These rooms feature fireplaces built at an angle in the corner. Check out how home professionals and homeowners approached this common design challenge and read some helpful tips. Then, if you’ve designed around a corner fireplace, tell us how and post a photo in the Comments.

Arranging Seating 

Sofas and Chairs 

A fireplace is an architectural focal point — and furniture is usually directed toward a room’s focal point. So why is it hard to find a couch facing a corner fireplace?

While every room is different, designers often advise against that layout, since it causes a couch’s corners to stick out awkwardly in the room, impeding flow. Instead, orient a couch and rug parallel to a wall. A chair or chairs can then be placed at an angle.

Hot Tip: 

  • Draw it! Map how you think you want your furniture arranged and how traffic is likely to flow through the room. Then make sure large and sharp-edged pieces of furniture aren’t in that path.

Another Option: 

Place two chairs or a loveseat facing the fireplace and at 90 degrees in relation to the couch, to create an L shape. A feature wall, facing the couch, is a secondary focal point.

A room could have a second seating area, which is a nice addition whenever space allows. An armchair next to the fireplace, paired with a side table, creates a cozy reading spot that can still feel connected to the conversation area.

The furniture placement in a living room with a large opening into adjacent rooms can be challenging, as the busy travel path goes right through the middle of it all. To keep the path as clear as possible, scale down a rug, chose tailored pieces and push the couch and chair against the walls.

Hot Tip: 

  • Swivel chairs let you change your orientation from the conversation area to the television or the fireplace.
  • You’ll want at least 3 feet of width for paths of travel. If there’s a rug in that path, opt for a thin flat-weave and make sure there’s a nonslip pad underneath.
  • Rounded furniture, such as circular coffee tables and rounded-back chairs and sofas, also deemphasizes angles in awkwardly shaped rooms while being easy to navigate around.


An angled sectional is conducive to conversation, but it can create a pleasing continuity with the angle of the adjacent fireplace.

Placing a chair directly in front of a fireplace is best avoided if possible. But it can work if the fireplace isn’t frequently used and the chair is visually light and easy to move out of the way.

Hot Tip: 

  • In a small room used mainly for conversation, consider omitting a couch altogether. Instead, group four comfy club chairs around a circular coffee table in front of the fireplace.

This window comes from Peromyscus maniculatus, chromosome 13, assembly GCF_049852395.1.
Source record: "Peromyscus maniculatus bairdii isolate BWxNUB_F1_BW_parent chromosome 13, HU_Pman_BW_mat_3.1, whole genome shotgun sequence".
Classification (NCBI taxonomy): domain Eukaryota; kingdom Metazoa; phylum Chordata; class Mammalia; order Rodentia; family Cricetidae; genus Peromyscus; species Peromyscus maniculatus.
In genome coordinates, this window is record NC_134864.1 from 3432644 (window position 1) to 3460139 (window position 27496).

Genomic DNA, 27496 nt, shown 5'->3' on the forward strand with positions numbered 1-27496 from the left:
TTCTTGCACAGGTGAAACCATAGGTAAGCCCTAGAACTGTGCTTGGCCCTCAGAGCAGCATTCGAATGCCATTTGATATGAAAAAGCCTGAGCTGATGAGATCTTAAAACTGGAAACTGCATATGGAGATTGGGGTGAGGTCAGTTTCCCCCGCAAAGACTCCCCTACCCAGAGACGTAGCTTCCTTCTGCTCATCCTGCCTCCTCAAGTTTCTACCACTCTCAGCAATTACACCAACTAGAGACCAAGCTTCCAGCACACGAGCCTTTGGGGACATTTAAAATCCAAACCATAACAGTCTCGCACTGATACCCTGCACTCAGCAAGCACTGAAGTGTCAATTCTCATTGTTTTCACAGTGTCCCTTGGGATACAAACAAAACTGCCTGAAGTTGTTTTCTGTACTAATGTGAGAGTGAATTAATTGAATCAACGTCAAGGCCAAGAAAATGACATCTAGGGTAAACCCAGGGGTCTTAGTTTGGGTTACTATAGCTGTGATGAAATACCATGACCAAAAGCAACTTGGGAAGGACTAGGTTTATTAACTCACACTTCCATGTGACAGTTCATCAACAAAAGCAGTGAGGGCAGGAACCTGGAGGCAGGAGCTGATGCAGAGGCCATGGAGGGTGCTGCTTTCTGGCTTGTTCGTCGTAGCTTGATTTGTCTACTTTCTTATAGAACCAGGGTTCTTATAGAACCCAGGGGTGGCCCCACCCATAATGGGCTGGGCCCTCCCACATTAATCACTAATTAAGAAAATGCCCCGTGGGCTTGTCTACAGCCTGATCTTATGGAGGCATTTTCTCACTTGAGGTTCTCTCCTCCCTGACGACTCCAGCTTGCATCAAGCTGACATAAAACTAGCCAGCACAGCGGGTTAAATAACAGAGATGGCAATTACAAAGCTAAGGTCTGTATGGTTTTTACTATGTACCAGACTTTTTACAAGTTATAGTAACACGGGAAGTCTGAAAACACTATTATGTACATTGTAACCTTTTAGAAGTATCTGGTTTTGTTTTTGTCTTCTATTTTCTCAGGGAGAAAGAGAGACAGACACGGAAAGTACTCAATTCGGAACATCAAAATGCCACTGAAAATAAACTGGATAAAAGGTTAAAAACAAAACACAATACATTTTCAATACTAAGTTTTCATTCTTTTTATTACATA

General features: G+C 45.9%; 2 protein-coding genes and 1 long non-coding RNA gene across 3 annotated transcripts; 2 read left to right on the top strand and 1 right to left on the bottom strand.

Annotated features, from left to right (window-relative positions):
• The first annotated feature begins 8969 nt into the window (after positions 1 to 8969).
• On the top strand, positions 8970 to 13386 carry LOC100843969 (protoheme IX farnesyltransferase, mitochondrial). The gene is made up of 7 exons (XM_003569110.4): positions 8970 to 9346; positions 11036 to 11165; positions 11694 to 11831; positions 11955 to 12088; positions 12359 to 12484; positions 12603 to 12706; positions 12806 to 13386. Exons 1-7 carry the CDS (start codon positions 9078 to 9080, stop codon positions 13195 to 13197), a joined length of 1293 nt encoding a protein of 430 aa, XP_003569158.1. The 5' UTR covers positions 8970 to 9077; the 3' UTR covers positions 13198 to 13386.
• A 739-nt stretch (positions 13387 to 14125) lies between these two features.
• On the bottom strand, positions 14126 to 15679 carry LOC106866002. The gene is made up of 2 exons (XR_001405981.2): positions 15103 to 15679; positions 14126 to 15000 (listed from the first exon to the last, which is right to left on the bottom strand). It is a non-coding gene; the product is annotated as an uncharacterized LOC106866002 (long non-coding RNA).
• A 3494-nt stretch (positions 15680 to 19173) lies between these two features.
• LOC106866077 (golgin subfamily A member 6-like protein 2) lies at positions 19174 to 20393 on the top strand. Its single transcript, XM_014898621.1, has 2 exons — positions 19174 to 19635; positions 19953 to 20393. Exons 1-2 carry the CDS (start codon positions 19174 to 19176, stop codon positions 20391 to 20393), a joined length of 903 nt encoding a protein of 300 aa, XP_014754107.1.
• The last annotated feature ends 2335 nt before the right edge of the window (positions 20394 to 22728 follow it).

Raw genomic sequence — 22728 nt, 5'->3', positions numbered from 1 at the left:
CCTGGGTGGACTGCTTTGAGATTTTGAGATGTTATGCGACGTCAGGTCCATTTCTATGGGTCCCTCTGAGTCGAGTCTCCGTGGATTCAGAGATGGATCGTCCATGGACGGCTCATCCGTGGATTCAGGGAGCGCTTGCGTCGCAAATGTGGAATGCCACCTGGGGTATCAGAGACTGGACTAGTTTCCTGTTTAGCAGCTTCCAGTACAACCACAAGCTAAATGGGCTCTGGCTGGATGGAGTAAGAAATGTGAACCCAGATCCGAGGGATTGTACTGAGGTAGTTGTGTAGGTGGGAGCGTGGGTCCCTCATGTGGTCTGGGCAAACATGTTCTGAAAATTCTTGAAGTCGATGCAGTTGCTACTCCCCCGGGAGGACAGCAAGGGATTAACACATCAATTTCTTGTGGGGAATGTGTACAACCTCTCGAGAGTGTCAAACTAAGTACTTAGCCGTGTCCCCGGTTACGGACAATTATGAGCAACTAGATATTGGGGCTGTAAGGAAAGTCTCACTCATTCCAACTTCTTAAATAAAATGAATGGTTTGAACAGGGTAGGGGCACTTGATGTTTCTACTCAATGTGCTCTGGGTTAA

Adding A TV

On The Adjacent Wall 

Optimal TV viewing height is eye level when the person is seated, and heat and electronics don’t mix. So placing a television above a console or a built-in entertainment unit versus above the fireplace mantel is often the best solution.

Because the fireplace and the entertainment center are on adjacent walls, those seated on the couch can enjoy both. Two additional chairs opposite the couch can be placed so they don’t block the view but do allow for conversation.

Even though the television becomes the dominant focal point an angled sectional can help to invite the fireplace into the furniture grouping.

On Another Wall

Doorways, windows and other architectural elements also can leave few places for the television. But wherever the TV ends up, the seating arrangement ideally will allow for comfortable viewing of both it and the fireplace.

Hot Tip: 

  • A neutral, monochromatic palette keeps a room with multiple focal points from looking cluttered.
  • Echo the materials and design of your fireplace surround in other elements of your room to create a cohesive look.
  • If your room’s proportions allow it, place the longest side of your sectional toward the focal point you want to emphasize.
  • Another way to avoid the big-black-box look is to use a Frame television, which resembles artwork when it’s off.
  • When you have a corner focal point, populate the room’s other corners to create symmetry and balance.

Above The Fireplace 

The concept of placing the TV over the fireplace sparks a lot of debate in the design community. If you have a low, linear fireplace that doesn’t emit much heat, or if your seating is far away from the set, it can work well. But the configuration can be bad for your TV and a pain in the neck — literally and figuratively.

But there’s no denying that installing a television above the fireplace is popular, and it has the advantages of being space-efficient and creating a single focal point in a room.

Hot Tip 

  • If you’re still scratching your head about where to put the TV, consider a pull-down screen and a projector.

Placing A Rug

Rugs are great for grounding conversation groupings, but they can conflict with hearths and draw attention to awkward angles. A round rug, resolves the “In which direction should the rug go?” question.

Hot Tip: 

  • Organically shaped rugs, such as hides and sheepskins, faux or real, and multiple rugs layered to create asymmetrical shapes also can help to ground a seating arrangement and add softness without having a distinctive directionality.
  • Designers usually advise having all furniture legs, just the front legs or no legs at all on top of an area rug.
  • Wainscoting or built-in cabinetry can help to spread out the visual heft of an ornate fireplace so the room feels more balanced.
  • If you have a wood burning fireplace: prevent sparks and embers from lighting your rug on fire, place the rug at least 12 to 18 inches away from the fireplace and invest in a pretty fireplace screen. Flame-retardant hearth rugs are available as well.
  • Read: 11 Area Rug Rules and How To Break Them